Customer service updates keep users informed after submitting a customer service inquiry—you don’t want them wondering if it’s still sitting in an inbox, never to see the light of day. This lets your customers know you’ve received their request and set expectations for when they might hear back from you.
These notifications should also include alternate contact information, particularly a phone number, so customers can get in touch with you if their question(s) can’t wait.
Follow these best practices to ensure notification emails provide the information recipients need and maintain high engagement rates.
Notification emails tend to perform well because the content is highly relevant to the recipient. But the only way for the recipient to know this is if you state the content clearly in the subject line.
For example, the subject line “New Sign-in to Your Account” gets straight to the point, letting the user know why you sent this notification. But more importantly, the subject line conveys the entirety of the message, so the recipient knows whether they need to take action before they open the email.
Don’t leave the recipient wondering what to do after they read an email notification. Use the CTA to take them directly to whatever action you want them to take. For example, if you send an ecommerce product notification, the CTA button should be front and center, so the recipient can easily go to a product page—and drive up your conversion rate.
Notification emails perform best when focused on a single idea or goal. That’s because recipients only dedicate a few seconds to reading these messages—according to Statista, recipients spend 10 seconds reading brand emails.
Email notifications are the result of a specific action or trigger, and it would just confuse the user if you include unrelated information. That’s why you should resist the temptation to promote other products or services in your notifications.
Your notifications should be concise, but this doesn’t mean you can forget about intentional design and copy. You want to create a consistent brand experience anywhere you connect with customers. This includes ensuring the visual elements and tone of your notification emails are in line with your marketing emails and other communications.
Notifications are some of the most personalized emails you’ll send because of the direct ties to the recipient’s actions or account activity.
For transactional emails like account notifications, personalized information (e.g., name, location, account number, etc.) helps convey to the recipient this is a legitimate email from your company. And for ecommerce notifications, you can use personalization to increase conversions. For example, you can leverage the data you’ve gathered about the recipient, like shopping history, to send them relevant product notifications and promotions.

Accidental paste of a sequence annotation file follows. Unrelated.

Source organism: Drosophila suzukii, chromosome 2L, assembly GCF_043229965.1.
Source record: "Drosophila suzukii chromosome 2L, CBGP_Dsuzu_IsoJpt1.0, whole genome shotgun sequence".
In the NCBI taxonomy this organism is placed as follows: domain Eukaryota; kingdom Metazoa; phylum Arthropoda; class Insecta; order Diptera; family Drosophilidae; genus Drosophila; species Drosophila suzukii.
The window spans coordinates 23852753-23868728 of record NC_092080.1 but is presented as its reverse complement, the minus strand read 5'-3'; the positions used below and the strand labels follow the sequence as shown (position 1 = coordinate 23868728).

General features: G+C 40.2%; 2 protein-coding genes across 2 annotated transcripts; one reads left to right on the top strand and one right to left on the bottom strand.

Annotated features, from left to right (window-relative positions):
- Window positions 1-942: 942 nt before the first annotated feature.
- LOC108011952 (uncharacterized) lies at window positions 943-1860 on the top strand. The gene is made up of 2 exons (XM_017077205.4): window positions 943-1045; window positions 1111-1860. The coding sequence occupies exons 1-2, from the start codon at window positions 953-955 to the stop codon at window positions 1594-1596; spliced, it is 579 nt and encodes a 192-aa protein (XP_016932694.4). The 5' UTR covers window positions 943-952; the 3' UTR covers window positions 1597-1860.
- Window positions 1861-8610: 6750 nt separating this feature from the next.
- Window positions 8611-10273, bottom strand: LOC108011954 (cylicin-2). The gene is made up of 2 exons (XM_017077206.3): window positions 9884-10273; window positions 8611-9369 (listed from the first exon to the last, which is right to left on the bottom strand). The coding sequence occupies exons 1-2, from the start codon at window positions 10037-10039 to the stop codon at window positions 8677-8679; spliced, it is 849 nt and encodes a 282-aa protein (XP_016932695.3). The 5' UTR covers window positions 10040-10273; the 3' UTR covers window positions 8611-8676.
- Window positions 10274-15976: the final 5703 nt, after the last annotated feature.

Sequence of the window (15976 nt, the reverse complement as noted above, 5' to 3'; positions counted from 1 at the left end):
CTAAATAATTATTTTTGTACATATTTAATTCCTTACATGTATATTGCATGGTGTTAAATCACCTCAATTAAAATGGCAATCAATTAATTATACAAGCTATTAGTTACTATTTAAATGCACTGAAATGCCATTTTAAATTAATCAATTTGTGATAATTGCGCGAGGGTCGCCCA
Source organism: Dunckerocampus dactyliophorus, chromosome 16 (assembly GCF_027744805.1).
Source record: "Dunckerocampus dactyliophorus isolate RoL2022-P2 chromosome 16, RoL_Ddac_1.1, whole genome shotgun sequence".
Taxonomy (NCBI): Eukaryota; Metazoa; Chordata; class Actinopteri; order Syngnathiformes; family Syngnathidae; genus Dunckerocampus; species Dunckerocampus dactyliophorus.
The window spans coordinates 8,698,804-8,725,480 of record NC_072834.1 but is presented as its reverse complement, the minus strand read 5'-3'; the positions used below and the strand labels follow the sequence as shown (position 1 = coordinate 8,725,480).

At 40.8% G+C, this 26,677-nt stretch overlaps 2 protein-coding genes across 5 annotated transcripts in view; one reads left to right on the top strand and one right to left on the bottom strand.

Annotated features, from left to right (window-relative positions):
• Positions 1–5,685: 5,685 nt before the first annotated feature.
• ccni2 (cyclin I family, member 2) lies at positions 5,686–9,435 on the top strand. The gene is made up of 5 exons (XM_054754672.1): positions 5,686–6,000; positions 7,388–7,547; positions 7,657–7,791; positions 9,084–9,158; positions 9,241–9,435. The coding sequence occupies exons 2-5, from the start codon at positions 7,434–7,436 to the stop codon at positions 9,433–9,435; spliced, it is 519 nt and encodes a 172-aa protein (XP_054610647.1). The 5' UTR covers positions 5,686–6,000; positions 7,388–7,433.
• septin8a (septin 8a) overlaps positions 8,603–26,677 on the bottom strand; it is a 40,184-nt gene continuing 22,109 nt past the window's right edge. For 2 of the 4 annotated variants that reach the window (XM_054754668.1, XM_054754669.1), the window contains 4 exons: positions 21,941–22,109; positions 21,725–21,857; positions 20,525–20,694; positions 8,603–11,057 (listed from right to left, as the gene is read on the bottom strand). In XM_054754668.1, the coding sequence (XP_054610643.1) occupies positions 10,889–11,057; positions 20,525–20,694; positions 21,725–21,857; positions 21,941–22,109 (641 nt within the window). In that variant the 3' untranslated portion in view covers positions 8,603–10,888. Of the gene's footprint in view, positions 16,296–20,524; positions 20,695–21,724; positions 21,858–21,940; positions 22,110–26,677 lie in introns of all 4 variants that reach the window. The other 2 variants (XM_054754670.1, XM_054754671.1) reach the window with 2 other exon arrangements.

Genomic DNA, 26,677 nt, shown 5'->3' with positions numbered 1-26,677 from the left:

Learn how you can harness customer identity data with Twilio Segment to provide value to your customers.
Email notifications are usually time-sensitive (and should be). Customers want to know right away that their package was delivered, not find out hours later that it’s been sitting outside their door. The same applies to account activity updates and most other types of email notifications.
One way to ensure timeliness is to use a separate IP address for your transactional emails so that marketing email metrics don’t impact deliverability.
Like all the other emails you send, notifications should include boilerplate information, such as business contact information and a way for the user to unsubscribe or update their preferences. That’s because even if a notification is relevant, recipients may want to unsubscribe from product-related emails. Or, they might want to change how they receive financial updates like monthly statements. You don’t want to risk recipients marking your emails as spam because you didn’t include email preference options in the boilerplate.
The first step to sending effective notifications is setting up automation. This might sound complex, but Twilio SendGrid simplifies the process with intuitive, time-saving automation tools that help you send personalized notifications. Plus, you can find notification email templates for the most common use cases. Just customize the template to your brand and send!
Give Twilio SendGrid a try for free to start sending successful email notifications.